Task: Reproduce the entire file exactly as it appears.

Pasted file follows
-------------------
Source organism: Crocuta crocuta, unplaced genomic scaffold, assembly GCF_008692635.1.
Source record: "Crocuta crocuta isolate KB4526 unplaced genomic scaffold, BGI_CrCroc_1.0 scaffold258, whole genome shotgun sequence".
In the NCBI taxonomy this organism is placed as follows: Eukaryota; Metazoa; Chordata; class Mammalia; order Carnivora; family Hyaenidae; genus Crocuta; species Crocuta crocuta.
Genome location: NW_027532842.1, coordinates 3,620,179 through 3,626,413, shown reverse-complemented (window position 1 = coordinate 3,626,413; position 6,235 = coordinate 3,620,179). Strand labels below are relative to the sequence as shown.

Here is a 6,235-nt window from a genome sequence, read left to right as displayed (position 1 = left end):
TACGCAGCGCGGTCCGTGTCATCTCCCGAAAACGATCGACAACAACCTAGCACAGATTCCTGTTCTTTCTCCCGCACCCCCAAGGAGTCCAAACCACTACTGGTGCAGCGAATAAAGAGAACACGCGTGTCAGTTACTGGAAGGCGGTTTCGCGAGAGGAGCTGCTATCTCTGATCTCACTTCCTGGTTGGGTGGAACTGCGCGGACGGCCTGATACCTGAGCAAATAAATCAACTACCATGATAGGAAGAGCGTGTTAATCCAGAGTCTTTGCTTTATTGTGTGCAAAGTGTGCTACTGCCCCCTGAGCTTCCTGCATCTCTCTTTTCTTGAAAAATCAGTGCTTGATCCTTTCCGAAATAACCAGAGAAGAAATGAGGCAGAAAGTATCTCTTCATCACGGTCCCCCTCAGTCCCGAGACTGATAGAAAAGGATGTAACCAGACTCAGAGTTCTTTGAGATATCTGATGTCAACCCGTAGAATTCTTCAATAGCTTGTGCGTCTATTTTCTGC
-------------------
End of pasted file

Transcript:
Source organism: Crocuta crocuta, unplaced genomic scaffold, assembly GCF_008692635.1.
Source record: "Crocuta crocuta isolate KB4526 unplaced genomic scaffold, BGI_CrCroc_1.0 scaffold258, whole genome shotgun sequence".
In the NCBI taxonomy this organism is placed as follows: Eukaryota; Metazoa; Chordata; class Mammalia; order Carnivora; family Hyaenidae; genus Crocuta; species Crocuta crocuta.
Genome location: NW_027532842.1, coordinates 3,620,179 through 3,626,413, shown reverse-complemented (window position 1 = coordinate 3,626,413; position 6,235 = coordinate 3,620,179). Strand labels below are relative to the sequence as shown.

Here is a 6,235-nt window from a genome sequence, read left to right as displayed (position 1 = left end):
TACGCAGCGCGGTCCGTGTCATCTCCCGAAAACGATCGACAACAACCTAGCACAGATTCCTGTTCTTTCTCCCGCACCCCCAAGGAGTCCAAACCACTACTGGTGCAGCGAATAAAGAGAACACGCGTGTCAGTTACTGGAAGGCGGTTTCGCGAGAGGAGCTGCTATCTCTGATCTCACTTCCTGGTTGGGTGGAACTGCGCGGACGGCCTGATACCTGAGCAAATAAATCAACTACCATGATAGGAAGAGCGTGTTAATCCAGAGTCTTTGCTTTATTGTGTGCAAAGTGTGCTACTGCCCCCTGAGCTTCCTGCATCTCTCTTTTCTTGAAAAATCAGTGCTTGATCCTTTCCGAAATAACCAGAGAAGAAATGAGGCAGAAAGTATCTCTTCATCACGGTCCCCCTCAGTCCCGAGACTGATAGAAAAGGATGTAACCAGACTCAGAGTTCTTTGAGATATCTGATGTCAACCCGTAGAATTCTTCAATAGCTTGTGCGTCTATTTTCTGC